Sketchfab, the browser-based platform for sharing and viewing 3D models, has announced a new feature on their software that turns any of their models into a virtual reality experience when viewed on a smartphone and combined with a simple headset like Google Cardboard. Sketchfab allows users to upload a wide variety of 3D model file types that could then be shared and viewed in any web browser, or embedded on websites or social media, without the need for any additional software or plug-ins. As a result, over the past few years they've built up a huge database of over half a million 3D models, and this new VR feature allows viewers to experience those models in a whole new way.
Sketchfab at its core is essentially “just” a virtual cube, or 3D scene, in which you can put anything that has 3 dimensions, and share this scene to the world leveraging the power of the web. You can navigate within the scene with your mouse directly on any web page, but with VR it means you can actually put yourself right inside the scene, and walk in it.
The team at Sketchfab acknowledges that this is just a first step, and they are still working on improving the VR navigation experience, but this development has significant implications for architecture - not to mention how sites like ArchDaily can share information about buildings. By translating 3D models into VR experiences, Sketchfab can enable architects to take their clients inside their designs before they are built, and allow readers of websites like this one to have a life-like experience of a building from thousands of miles away.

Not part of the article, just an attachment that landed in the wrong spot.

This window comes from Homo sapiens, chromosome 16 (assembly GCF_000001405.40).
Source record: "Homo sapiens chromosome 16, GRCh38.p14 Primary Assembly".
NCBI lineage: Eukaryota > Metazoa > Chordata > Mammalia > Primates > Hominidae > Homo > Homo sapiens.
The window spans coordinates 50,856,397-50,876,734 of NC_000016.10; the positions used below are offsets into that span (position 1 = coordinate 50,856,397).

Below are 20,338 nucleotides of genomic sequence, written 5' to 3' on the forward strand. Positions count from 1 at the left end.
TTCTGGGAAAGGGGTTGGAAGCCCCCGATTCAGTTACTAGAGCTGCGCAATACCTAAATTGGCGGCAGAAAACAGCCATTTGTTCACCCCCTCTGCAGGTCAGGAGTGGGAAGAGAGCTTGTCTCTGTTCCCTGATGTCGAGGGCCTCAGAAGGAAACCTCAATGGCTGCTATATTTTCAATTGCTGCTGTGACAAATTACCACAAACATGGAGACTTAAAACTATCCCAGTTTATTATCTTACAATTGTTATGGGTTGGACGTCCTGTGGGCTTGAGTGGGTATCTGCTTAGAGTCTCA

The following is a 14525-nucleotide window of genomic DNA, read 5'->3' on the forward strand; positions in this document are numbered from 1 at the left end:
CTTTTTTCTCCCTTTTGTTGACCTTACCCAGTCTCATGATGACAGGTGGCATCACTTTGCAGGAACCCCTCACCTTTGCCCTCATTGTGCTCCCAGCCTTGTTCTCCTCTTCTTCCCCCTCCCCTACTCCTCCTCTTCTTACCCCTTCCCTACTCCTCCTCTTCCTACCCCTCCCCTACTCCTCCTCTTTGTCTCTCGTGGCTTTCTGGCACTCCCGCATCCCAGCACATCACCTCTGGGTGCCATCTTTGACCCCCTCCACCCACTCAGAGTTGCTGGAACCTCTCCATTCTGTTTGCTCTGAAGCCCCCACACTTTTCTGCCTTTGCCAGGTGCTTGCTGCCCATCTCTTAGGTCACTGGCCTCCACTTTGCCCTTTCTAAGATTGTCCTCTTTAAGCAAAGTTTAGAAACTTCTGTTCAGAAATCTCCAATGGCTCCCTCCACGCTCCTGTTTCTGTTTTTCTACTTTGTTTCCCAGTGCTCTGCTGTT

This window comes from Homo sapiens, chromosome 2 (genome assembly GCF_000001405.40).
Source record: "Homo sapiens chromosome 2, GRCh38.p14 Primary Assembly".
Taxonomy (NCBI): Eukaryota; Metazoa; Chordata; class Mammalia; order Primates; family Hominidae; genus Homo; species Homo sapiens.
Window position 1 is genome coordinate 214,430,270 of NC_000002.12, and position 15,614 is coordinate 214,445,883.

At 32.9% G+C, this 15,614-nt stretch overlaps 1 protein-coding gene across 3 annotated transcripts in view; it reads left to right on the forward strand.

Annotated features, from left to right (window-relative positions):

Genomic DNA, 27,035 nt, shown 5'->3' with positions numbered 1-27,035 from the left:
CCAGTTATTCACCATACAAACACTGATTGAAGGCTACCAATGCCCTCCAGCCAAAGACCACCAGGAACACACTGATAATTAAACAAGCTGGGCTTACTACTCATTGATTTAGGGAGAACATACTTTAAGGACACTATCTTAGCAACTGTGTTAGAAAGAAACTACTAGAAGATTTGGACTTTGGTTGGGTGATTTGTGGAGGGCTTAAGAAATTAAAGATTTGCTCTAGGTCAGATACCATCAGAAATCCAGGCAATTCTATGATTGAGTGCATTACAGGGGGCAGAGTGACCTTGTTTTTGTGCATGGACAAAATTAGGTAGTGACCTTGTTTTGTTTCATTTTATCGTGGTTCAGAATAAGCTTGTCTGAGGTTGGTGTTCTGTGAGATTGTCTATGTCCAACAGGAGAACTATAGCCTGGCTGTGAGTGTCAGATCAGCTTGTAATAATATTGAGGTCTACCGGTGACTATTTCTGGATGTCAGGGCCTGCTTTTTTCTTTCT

We have already seen examples of how the opportunities of digital communication have changed the way we discuss architecture, and we hope it won’t be long before you find virtual reality tours of the latest projects here on ArchDaily.
Need tips to get VR to work? Here's what we picked up when testing the feature in the ArchDaily office:
- You'll need a decent smartphone and Google Cardboard headset (obviously).
- If you're browsing a website like ArchDaily with embedded models, hold your smartphone so that it rotates to landscape mode and hit the "View in VR" button.
- Use the "Viewer Mode" button to switch to "first person." At this point, the view will calibrate so that the view is pointing in the same direction as your phone.
- If you wish, at this point you can use pinch-to-zoom and two fingers to pan to adjust the viewing position. In our test we found these controls to to be very sensitive, so you may need some patience to get the right spot.
- Now load your phone into your Google Cardboard headset and enjoy!